Report: Microsoft Windows 10 May Have Crested 50 Million Installs Worldwide
Installations of Microsoft’s (MSFT) Windows 10 operating system may have eclipsed the 50 million mark, less than one month out from the heralded software’s launch, according to a new report.
The number of installed downloads has doubled in the past week, according to a WinBeta report, with Microsoft said to have stepped up the volume of downloads to systems and devices as it continues to phase in the software to users in waves.
In addition, Microsoft reportedly is working on a system update to Windows 10 code-named Threshold 2, slated to launch in October. WinBeta reported that the update will include a new universal Messaging app, extensions and other improvement to the Edge browser, updates to the Universal App Platform.
The spike to 50 million downloads is a big move after Windows 10 downloads reached some 14 million copies in the first 24 hours of availability. Those downloads went off pretty much without a hitch both with content delivery providers (CDNs) and Internet service providers (ISPs).
If the current 50 million download number is accurate, it’s still but a small percentage of the expected overall volume Microsoft is shooting for in terms of number of installs on systems and devices worldwide. To put the 50 million downloads in its proper perspective, it’s 5 percent of the one billion Windows 10 installations Microsoft has said it wants worldwide by 2018.
Microsoft hasn’t updated the Windows 10 download count since the vendor first announced the 14 million figure. The day after the OS launched, Yusuf Mehdi, Microsoft Windows and Devices Group corporate vice president, wrote in a blog post that Microsoft still has “many more upgrades to go before we catch up to each of you that reserved your upgrade.”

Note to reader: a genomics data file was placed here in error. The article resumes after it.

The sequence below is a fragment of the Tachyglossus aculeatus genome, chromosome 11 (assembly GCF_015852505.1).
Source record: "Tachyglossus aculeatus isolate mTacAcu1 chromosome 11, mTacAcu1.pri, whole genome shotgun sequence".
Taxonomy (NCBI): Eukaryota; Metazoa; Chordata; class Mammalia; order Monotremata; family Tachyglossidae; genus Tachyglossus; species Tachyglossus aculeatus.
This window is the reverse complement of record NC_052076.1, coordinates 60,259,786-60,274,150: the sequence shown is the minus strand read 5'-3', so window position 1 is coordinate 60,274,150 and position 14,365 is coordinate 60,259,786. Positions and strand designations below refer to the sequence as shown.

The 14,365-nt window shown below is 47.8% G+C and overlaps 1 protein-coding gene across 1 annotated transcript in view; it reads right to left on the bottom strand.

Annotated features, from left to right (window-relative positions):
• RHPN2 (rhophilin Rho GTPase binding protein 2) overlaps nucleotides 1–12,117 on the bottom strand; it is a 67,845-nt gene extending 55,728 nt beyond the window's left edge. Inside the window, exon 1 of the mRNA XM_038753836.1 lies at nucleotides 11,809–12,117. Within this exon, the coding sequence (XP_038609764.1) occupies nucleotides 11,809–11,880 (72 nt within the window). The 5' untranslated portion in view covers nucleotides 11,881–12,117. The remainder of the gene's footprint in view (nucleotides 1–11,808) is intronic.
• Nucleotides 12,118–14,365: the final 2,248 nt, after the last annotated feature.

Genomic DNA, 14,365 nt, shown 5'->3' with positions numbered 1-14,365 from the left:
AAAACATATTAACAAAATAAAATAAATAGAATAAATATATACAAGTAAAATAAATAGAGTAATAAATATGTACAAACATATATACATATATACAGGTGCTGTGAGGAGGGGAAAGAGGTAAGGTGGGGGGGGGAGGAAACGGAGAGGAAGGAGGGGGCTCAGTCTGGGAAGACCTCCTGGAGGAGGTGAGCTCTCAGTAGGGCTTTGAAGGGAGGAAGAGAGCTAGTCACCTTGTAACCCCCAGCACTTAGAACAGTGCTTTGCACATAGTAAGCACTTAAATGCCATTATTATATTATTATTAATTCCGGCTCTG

“We appreciate everyone who has upgraded to Windows 10 and we appreciate everyone who will upgrade in the days and weeks ahead as we make our way toward one billion devices running Windows 10 in the next few years,” he wrote.
And, in a nod to Windows-as-a-Service, Mehdi reminded users that Microsoft is “committed to making [Windows 10] better and better with ongoing innovations and security updates.”
Microsoft earlier this week pushed its now-regular Tuesday update to Windows 10 users, a security fix (3088903 MS 15-093) related to the Internet Explorer browser.
In the wake of the vendor’s first Windows 10 update following the July 29 launch, some users reported that the new code forced their PCs into the dreaded endless loop of crashes and reboots. The KB3081424 update in some cases crashed in mid-download, prompting the system to reboot and the update to roll back to the beginning where it began again to try to install, according to reports.